From New York Times bestselling biographer Bob Spitz, a full and rich biography of an epic American life, capturing what made Ronald Reagan both so beloved and so transformational. More than five years in the making, based on hundreds of interviews and access to previously unavailable documents, and infused with irresistible storytelling charm, Bob Spitz's REAGAN stands fair to be the first truly post-partisan biography of our 40th President, and thus a balm for our own bitterly divided times. It is the quintessential American triumph, brought to life with cinematic vividness: a young man is born into poverty and raised in a series of flyspeck towns in the Midwest by a pious mother and a reckless, alcoholic, largely absent father. Severely near-sighted, the boy lives in his own world, a world of the popular books of the day, and finds his first brush with popularity, even fame, as a young lifeguard. Thanks to his first great love, he imagines a way out, and makes the extraordinary leap to go to college, a modest school by national standards, but an audacious presumption in the context of his family's station. From there, the path is only very dimly lit, but it leads him, thanks to his great charm and greater luck, to a solid career as a radio sportscaster, and then, astonishingly, fatefully, to Hollywood. And the rest, as they say, is history. Bob Spitz's REAGAN is an absorbing, richly detailed, even revelatory chronicle of the full arc of Ronald Reagan's epic life - giving full weight to the Hollywood years, his transition to politics and rocky but ultimately successful run as California governor, and ultimately, of course, his iconic presidency, filled with storm and stress but climaxing with his peace talks with the Soviet Union that would serve as his greatest legacy. It is filled with fresh assessments and shrewd judgments, and doesn't flinch from a full reckoning with the man's strengths and limitations. This is no hagiography: Reagan was never a brilliant student, of anything, and his disinterest in hard-nosed political scheming, while admirable, meant that this side of things was left to the other people in his orbit, not least his wife Nancy; sometimes this delegation could lead to chaos, and worse. But what emerges as a powerful signal through all the noise is an honest inherent sweetness, a gentleness of nature and willingness to see the good in people and in this country, that proved to be a tonic for America in his time, and still is in ours. It was famously said that FDR had a first-rate disposition and a second-rate intellect. Perhaps it is no accident that only FDR had as high a public approval rating leaving office as Reagan did, or that in the years since Reagan has been closing in on FDR on rankings of Presidential greatness. Written with love and irony, which in a great biography is arguably the same thing, Bob Spitz's masterpiece will give no comfort to partisans at either extreme; for the rest of us, it is cause for celebration.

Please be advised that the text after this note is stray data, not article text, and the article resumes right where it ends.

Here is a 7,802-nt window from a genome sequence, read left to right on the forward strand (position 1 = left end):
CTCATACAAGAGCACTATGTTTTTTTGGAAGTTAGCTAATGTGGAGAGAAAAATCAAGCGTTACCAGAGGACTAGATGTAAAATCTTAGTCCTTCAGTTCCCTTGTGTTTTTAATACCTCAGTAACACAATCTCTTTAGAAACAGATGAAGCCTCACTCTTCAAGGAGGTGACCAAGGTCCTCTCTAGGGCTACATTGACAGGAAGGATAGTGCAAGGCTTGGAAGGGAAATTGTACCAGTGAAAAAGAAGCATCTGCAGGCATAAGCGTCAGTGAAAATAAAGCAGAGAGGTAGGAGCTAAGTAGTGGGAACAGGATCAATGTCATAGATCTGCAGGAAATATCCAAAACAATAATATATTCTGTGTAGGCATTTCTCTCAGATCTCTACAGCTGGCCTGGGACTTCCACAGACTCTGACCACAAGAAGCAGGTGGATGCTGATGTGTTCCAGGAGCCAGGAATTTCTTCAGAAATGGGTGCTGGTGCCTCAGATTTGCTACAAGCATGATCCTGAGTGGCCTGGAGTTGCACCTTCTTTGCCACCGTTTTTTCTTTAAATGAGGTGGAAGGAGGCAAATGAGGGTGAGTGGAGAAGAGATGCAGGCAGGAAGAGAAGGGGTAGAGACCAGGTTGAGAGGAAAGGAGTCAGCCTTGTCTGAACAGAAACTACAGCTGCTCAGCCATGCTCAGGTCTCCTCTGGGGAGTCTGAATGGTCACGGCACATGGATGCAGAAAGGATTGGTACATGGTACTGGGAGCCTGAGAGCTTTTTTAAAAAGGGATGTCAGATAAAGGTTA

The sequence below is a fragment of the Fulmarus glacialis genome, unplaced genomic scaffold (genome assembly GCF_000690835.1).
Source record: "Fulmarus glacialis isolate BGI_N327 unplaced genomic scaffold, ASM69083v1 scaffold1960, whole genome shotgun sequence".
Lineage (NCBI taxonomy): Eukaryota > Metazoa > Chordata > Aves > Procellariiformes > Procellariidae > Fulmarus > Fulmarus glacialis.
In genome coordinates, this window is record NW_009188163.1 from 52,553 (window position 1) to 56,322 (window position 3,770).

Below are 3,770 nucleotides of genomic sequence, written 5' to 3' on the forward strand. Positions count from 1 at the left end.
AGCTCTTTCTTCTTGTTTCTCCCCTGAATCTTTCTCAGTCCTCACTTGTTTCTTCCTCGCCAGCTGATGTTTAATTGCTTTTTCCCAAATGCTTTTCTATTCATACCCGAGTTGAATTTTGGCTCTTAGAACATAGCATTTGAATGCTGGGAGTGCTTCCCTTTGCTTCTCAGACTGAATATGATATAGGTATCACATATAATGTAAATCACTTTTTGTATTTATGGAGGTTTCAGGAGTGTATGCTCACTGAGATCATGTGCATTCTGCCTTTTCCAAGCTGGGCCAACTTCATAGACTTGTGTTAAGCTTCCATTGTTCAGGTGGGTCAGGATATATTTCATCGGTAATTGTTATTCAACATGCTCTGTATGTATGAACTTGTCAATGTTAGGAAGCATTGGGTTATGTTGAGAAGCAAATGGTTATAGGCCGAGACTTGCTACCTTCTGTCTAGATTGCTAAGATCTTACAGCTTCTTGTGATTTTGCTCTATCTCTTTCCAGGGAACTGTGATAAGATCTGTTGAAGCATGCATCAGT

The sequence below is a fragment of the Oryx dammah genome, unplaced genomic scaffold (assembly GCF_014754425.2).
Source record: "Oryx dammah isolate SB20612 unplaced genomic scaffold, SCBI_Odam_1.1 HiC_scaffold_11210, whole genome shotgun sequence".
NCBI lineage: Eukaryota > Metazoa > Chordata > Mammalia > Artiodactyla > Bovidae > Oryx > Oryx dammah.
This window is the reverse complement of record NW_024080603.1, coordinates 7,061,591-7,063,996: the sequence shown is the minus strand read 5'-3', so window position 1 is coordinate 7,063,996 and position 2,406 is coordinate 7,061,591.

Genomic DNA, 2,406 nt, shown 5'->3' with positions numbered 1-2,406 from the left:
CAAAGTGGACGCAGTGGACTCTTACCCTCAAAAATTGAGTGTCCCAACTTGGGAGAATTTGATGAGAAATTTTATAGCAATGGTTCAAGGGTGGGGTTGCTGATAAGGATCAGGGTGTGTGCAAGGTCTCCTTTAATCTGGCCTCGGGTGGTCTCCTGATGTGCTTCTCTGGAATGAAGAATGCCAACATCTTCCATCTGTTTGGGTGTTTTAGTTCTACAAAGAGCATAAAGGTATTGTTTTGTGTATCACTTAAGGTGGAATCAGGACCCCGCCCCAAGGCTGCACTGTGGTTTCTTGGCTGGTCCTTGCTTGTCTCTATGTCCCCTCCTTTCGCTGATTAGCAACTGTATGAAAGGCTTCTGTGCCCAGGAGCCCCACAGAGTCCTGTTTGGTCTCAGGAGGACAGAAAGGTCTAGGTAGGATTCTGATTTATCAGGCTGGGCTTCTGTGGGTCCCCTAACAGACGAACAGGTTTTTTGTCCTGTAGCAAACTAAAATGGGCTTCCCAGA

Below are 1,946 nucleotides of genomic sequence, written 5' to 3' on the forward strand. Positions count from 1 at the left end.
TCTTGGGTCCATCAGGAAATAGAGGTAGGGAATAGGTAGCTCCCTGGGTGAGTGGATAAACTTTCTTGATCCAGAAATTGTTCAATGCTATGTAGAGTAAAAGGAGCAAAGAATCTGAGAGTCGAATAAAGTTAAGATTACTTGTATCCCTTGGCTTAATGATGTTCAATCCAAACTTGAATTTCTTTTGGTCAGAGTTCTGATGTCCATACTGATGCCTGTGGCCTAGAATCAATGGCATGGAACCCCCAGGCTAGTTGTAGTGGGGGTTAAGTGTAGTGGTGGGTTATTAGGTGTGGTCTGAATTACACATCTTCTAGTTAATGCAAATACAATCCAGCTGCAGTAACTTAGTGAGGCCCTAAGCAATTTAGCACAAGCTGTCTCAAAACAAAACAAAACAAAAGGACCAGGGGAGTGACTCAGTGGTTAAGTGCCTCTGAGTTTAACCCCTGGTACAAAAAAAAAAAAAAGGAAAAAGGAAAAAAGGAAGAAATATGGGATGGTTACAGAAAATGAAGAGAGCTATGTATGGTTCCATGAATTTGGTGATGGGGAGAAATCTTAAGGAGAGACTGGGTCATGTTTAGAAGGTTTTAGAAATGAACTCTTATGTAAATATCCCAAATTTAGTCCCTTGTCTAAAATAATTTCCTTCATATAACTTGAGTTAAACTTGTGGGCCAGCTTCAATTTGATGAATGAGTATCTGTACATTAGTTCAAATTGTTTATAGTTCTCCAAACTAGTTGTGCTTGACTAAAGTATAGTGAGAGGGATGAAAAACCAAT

The complete story of American history in one comprehensive middle school program The American Journey is a student-friendly presentation of American history from pre-exploration to the present. Its unparalleled author team, including National Geographic, ensures accuracy in every detail of the narrative, maps, and charts. This program emphasizes skill development—from reading maps to analyzing primary and secondary sources to exploring the connections between history and geography, economics, government, citizenship, and current events.
In this book, leveled text and vibrant, full-color photographs help readers to understand the journeys that Mexican-Americans took to the United States. This title also introduces readers to their country of origin, reasons for leaving their former home, the steps and challenges to becoming a U.S. citizen, and the ways in which they assimilate to life in America while bringing their cultures and traditions.